Looks like I'm out of date again! Thanks for the update. It ain't easy getting old.
    May the Forces of good computing be with you!

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  9. #8
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    Apparently, most formats destroy what I have known earlier to be FAT and DIR tables. However, within any particular cluster - the information bytes are still here. Recovering such bytes is probably harder than any simple undelete [which consults the FAT & DIR tables for the first file cluster]. A zero-wipe should elminate any form of inexpensive recovery. I'm old school, I'm not sure how much of my post applies to NTFS and beyond
    Last edited by RolandJS; 2015-05-14 at 09:45.
    "Take care of thy backups and thy restores shall take care of thee." Ben Franklin revisited.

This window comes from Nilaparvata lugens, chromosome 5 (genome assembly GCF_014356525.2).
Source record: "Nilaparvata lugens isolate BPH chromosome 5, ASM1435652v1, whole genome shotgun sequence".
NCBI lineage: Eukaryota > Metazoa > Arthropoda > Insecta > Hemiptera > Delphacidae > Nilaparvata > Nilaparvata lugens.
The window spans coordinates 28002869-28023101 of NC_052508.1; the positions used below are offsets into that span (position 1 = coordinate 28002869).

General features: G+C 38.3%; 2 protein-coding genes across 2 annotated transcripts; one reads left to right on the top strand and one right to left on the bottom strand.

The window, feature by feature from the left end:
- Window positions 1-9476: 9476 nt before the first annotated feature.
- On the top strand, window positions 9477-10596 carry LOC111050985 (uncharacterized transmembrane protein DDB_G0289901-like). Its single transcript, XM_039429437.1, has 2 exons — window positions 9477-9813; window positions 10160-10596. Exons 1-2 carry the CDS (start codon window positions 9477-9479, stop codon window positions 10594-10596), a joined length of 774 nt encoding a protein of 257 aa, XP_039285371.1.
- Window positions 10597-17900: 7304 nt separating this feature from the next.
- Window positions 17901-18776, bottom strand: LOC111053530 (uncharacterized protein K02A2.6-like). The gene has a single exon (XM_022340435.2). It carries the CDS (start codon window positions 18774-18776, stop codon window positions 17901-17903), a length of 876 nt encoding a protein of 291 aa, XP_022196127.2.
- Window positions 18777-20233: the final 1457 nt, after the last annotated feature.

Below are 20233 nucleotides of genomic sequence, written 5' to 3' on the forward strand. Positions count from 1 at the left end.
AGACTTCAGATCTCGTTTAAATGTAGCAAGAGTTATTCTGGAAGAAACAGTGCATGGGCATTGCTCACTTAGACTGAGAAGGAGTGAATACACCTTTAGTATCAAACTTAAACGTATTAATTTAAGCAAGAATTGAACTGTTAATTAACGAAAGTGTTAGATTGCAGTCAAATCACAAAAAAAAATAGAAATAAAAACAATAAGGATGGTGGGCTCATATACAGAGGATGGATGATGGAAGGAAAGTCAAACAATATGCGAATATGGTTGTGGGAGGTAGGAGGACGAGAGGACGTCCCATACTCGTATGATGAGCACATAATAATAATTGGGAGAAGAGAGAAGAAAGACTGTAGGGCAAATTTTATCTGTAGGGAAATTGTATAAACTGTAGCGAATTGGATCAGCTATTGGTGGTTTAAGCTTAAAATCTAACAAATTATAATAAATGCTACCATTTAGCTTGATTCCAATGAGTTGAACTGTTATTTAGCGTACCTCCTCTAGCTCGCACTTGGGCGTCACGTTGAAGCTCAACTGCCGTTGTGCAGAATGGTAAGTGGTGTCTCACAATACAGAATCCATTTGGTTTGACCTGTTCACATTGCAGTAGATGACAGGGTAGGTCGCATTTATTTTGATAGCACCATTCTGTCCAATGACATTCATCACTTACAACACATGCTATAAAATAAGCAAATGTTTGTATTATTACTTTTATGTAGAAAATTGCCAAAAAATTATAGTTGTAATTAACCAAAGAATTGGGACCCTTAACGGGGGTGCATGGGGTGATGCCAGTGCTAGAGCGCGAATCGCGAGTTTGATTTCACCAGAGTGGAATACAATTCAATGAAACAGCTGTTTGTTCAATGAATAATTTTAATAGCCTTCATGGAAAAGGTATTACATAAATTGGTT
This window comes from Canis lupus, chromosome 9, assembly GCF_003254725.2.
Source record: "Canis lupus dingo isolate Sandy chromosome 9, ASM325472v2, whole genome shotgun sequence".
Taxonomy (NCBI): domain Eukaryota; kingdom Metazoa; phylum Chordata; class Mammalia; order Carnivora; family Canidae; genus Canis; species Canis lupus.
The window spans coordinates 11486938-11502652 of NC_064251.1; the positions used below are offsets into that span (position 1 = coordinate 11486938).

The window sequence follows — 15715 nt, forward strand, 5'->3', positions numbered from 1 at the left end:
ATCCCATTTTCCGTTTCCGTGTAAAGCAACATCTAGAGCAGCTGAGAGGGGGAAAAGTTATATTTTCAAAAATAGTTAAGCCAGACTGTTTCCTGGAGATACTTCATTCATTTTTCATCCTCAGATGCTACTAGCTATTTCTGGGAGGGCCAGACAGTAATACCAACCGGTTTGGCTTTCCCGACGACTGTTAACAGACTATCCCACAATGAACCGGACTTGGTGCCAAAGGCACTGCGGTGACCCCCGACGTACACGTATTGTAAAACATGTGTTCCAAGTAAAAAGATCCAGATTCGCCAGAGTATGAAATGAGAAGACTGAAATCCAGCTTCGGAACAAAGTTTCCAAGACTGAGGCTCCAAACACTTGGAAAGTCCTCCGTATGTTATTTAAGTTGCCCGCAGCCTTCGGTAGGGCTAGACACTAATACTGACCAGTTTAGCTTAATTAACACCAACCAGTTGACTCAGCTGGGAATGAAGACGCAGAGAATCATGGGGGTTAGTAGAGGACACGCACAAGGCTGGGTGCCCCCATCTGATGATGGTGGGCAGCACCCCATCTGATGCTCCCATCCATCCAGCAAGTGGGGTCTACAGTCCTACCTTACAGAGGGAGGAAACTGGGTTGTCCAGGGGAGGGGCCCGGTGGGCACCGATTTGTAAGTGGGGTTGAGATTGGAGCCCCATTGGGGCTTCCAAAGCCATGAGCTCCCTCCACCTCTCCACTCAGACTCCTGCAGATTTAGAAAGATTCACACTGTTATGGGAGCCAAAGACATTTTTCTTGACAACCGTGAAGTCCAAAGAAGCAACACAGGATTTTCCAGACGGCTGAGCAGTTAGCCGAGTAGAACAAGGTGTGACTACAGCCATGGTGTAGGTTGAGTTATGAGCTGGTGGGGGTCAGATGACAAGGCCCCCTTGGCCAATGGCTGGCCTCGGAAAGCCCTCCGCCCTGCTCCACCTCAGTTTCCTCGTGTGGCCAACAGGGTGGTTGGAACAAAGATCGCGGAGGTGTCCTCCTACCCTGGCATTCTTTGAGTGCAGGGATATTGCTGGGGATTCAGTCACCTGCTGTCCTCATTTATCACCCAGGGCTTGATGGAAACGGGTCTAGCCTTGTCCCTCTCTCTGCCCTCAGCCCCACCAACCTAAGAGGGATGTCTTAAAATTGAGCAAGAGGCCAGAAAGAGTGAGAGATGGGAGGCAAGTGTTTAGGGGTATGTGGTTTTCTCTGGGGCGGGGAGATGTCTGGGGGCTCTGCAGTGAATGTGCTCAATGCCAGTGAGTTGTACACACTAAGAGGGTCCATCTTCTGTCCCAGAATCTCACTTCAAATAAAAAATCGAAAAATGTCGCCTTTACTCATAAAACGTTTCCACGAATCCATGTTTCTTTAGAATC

http://collegecafe.fr.yuku.com/forum...-Technologies/

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    So if I am understanding the above correctly, for most practical purposes a full Windows format should render any previous data on a SATA drive as unrecoverable?

    rstew

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    That should be correct. The main thing is that a full formatting makes all the usable space available for new files to be written to the drive/partition while a quick formatting leaves things on it but not usually directly accessible. For better security using the process of writing zeroes fills up a partition which should overwrite anything that was on it.

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    Quote Originally Posted by Berton View Post